Mobile operators in South Korea have pledged to stop giving device subsidies that are prohibited by law as part of efforts to stabilize the local telecom market and improve customer service.
In the first joint statement of its kind, the country's three operators--KT, LG Uplus, and SK Telecom--on Thursday said they would not offer subsidies on mobile devices including smartphones and phablets beyond the legal limit of 270,000 won (US$251.32) per subscriber, reported The Korea Times.
had previously landed all three operators in trouble with local industry regulator, Korea Communications Commission (KCC), which in 2012 from signing up new customers for between 20 and 90 days. The move was aimed at cooling down the market, where 70 percent of consumers owned smartphones, and ensuring a level playing field.
Just last week, the regulator instructed SK Telecom and LG Uplus to suspend its mobile business for 7 and 14 days, respectively. It also fined all three operators 30.4 billion won (US$28.3 million) for repeatedly defying orders to stop offering illegal subsidies, reported Yonhap News Agency.
The three operators said in their joint statement Thursday: "We are totally responsible for illegal subsidies for mobile devices, hurting the soundness of the telecom industry. We will strictly abide by the law, which limits subsidies to 270,000 won per person.
"Sales outlets will be strictly monitored. If an outlet violates the subsidy law, then its online network will be blocked," they said.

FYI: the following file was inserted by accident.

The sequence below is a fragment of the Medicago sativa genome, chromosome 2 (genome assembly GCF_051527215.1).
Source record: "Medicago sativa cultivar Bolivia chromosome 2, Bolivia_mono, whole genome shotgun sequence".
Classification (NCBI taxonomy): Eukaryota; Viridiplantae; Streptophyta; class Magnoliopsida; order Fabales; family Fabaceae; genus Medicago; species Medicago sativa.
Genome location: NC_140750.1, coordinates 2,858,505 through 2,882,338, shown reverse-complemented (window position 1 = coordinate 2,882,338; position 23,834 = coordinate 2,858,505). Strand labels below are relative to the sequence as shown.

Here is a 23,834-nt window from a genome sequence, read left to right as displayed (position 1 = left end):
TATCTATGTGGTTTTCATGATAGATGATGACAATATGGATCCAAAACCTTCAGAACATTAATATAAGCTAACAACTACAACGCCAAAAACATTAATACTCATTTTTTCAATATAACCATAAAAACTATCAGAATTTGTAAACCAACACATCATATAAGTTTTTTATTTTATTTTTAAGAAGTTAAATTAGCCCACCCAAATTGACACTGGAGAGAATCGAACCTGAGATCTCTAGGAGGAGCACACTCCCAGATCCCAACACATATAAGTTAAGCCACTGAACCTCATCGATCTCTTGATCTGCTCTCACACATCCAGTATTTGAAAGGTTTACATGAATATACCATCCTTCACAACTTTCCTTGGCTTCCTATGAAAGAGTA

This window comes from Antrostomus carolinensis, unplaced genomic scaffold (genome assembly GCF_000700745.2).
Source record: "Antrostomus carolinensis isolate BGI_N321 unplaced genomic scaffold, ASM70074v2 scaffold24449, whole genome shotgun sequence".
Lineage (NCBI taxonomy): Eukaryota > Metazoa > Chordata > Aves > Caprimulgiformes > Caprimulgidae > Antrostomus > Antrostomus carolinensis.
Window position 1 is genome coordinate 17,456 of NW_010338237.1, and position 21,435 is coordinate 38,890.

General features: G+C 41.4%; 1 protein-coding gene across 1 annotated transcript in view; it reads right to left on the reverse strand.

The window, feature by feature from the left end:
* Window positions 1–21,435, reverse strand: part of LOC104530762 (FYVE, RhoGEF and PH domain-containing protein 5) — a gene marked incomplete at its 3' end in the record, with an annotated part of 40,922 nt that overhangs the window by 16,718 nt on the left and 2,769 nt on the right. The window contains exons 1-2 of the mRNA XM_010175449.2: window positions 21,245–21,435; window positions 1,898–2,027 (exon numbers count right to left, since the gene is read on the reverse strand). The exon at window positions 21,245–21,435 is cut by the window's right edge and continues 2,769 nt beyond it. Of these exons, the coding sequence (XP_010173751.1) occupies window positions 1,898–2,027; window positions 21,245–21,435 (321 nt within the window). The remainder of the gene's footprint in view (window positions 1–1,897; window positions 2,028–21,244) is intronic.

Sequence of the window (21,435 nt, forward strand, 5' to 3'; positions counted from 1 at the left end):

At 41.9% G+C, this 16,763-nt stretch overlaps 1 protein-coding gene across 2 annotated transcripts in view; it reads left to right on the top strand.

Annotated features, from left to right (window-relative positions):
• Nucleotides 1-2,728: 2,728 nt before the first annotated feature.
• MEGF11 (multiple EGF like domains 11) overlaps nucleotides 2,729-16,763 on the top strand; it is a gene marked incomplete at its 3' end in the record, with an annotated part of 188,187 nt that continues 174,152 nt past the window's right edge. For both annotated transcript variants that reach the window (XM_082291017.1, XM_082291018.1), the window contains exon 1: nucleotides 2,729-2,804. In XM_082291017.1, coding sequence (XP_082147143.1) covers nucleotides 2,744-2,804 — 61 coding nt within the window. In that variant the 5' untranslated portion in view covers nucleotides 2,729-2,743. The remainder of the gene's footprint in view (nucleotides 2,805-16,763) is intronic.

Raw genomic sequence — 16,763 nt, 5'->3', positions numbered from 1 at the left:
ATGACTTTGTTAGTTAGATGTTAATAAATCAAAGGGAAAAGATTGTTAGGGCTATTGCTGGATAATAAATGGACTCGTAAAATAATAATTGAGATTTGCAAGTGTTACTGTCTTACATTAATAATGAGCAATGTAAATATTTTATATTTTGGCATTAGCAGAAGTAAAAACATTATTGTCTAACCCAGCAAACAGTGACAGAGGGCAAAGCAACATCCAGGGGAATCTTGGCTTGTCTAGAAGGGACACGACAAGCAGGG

At a media briefing, Yoon Won-young, head of SK Telecom’s marketing division, said the operator was in discussion with KCC to work out further details in the new agreement. The operators added that they would also be meeting with handset makers since slashing illegal subsidies could result in the need to lower handset prices, hence, impacting the profitability of these manufacturers.
According to the Yonhap report, the three carriers would set up a joint surveillance team to stem the problem. "We will refrain from self-injuring competition and make efforts to lower prices and improve service quality, lending support to the development of the country's ICT industry," they added in their statement.
The agreement, however, could impact prices of handsets in the market.
The Korea Times report cited an official from Samsung to say the smartphone maker will meet with mobile operators to determine whether it should reduce suggested retail prices of its high-end handsets. "Samsung Electronics will discuss it, but we can't cut the price of our mobile devices by much. Our pricing policy reflects consumer needs. Samsung is better positioned to release high-end and mid-tier mobile devices according to demand," said the official, though a spokesperson from the Korean handset manufacturer declined comment.
Samsung said its upcoming Galaxy S5 smartphone will be available from April 11 as originally planned, and the company is finalizing the price of the device.